The Walking Dead Slowly Falls Apart
I have been a loyal Walking Dead fan since its beginning in 2010. I loved it so much that I have also suffered through four years of Fear The Walking Dead hoping that it may also reach the same heights. Since the inception of its daughter show, The Walking Dead has spiralled away from its own greatness.
Warning spoilers ahead!
The first season of The Walking Dead rang through as incredibly realistic. While the reunion of Rick with his friends and family may not have been realistic in an apocalypse, it can be forgiven as part of the show set up. This group functions well as a hunter-gatherer group that mirrors much of our own human history. They spend their time fighting for survival. They lose people and continue to adapt.
As the seasons continue, the group tries their best to establish a stronghold first at Hershel’s farm and later at the prison. In both cases, the group learns that they do not have the power to keep a stronghold. In a way, the group tries to leap frog over the steps in human history that lead to the stronghold. The group tries to compress roles such as farmer with that of soldier. It is unsuccessful in both cases.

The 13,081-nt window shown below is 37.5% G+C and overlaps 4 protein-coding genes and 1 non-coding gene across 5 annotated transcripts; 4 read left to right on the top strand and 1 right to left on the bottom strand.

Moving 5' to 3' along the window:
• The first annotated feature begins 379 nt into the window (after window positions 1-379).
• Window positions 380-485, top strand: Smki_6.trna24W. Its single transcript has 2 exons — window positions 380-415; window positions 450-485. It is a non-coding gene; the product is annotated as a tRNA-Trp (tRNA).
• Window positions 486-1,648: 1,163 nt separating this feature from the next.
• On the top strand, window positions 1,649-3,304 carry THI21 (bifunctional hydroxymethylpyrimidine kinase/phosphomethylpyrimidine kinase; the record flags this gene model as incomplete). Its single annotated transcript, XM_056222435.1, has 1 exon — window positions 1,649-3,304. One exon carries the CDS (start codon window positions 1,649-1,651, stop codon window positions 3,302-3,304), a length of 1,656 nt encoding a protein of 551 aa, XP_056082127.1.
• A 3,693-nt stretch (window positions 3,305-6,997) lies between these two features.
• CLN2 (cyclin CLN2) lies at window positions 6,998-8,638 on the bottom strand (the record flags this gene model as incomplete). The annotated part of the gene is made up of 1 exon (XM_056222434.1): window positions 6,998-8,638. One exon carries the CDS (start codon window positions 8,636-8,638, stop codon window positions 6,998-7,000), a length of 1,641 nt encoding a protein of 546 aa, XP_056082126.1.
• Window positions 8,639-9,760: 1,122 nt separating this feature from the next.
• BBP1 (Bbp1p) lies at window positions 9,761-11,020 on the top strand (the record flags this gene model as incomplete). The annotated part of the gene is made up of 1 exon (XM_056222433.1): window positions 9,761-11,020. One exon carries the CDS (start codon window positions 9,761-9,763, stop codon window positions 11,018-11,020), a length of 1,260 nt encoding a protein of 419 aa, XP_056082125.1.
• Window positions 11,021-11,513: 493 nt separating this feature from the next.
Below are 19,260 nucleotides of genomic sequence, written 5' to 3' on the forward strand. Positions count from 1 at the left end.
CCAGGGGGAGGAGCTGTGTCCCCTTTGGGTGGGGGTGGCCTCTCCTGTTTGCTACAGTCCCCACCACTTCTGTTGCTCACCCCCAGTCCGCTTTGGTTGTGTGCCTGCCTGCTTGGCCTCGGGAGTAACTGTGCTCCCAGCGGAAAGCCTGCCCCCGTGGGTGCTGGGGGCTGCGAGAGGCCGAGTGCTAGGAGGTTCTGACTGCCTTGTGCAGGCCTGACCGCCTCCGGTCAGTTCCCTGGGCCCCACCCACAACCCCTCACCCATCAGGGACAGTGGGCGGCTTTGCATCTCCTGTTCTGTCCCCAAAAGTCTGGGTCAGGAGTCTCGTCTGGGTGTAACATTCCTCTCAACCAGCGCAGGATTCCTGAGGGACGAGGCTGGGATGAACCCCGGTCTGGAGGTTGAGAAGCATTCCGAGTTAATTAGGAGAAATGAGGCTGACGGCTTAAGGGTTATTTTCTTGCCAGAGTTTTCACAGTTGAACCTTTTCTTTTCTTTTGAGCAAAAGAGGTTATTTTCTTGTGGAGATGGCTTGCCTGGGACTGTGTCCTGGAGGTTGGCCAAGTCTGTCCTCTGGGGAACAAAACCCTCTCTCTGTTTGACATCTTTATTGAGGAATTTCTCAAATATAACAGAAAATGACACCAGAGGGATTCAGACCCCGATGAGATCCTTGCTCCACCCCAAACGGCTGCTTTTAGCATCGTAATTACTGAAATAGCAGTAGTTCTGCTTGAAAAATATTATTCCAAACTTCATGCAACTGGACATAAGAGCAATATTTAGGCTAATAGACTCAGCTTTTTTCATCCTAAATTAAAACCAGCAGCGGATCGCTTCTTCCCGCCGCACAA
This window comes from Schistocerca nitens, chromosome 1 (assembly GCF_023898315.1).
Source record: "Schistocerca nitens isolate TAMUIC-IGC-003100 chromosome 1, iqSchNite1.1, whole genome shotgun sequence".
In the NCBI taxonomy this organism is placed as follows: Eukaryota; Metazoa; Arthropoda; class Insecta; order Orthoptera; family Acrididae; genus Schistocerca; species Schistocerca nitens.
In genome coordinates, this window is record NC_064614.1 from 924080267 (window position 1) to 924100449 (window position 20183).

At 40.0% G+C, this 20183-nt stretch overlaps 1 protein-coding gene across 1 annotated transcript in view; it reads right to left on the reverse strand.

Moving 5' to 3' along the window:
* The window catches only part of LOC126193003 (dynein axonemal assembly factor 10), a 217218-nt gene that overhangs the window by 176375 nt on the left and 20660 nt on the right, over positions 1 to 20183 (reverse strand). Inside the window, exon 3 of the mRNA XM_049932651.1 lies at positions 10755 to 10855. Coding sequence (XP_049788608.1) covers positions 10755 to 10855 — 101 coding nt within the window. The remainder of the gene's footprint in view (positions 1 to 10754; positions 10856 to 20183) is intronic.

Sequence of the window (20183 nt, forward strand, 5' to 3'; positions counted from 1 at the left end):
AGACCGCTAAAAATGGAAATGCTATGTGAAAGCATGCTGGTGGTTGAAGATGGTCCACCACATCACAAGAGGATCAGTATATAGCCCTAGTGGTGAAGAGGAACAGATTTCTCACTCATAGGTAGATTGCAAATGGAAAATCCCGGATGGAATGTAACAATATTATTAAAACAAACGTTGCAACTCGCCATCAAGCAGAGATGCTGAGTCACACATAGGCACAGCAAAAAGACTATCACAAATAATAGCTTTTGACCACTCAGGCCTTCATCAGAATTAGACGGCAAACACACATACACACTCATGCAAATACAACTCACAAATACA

The show took a drastic turn when the group makes it way to Alexandria. The group comes face to face with a community of individuals who have been sheltered by the apocalypse. Rick’s group is confronted by many of the elements of society (in the ridiculous McMansion subdivision), that they lost during the apocalypse. Initially Rick’s group tries to educate these individuals, but like all attempts at civilization in the show, it disintegrates around them.
The group does not abandon Alexandria, instead they begin to rebuild and meet Jesus – an ambassador from another community. This takes the Alexandria group into a new world of connected communities working under the oppression of another group. I enjoyed the aspect of human development that highlights the tribal nature of this arrangement; however I did not think it as realistic as it could be. I think there may be much more desertion, regardless of the seemingly endless supply of petroleum and ammunition they seem to have.
The “civilization” as created by Neegan feels awkward. Between Alexandria, Oceanside, The Garbage People, Hilltop, The Kingdom and The Sanctuary, one wonders why in the move from Georgia to Virginia the group did not encounter any other such civil arrangements. Terminus may represent one of these arrangements, but falls apart like all earlier attempts. The communities under the control of Neegan walk a tenuous line between self governance and servitude.
The evolution of the story once the group finds Alexandria turns sharply toward settlement and civilization, as if what we have now is the ultimate ascension of humanity. While working together does help people in this situation, the larger groups reduce the efficacy of individualized group concern. Thus, how the hunter-gather group functions as a family, it falls apart once civilization comes to call.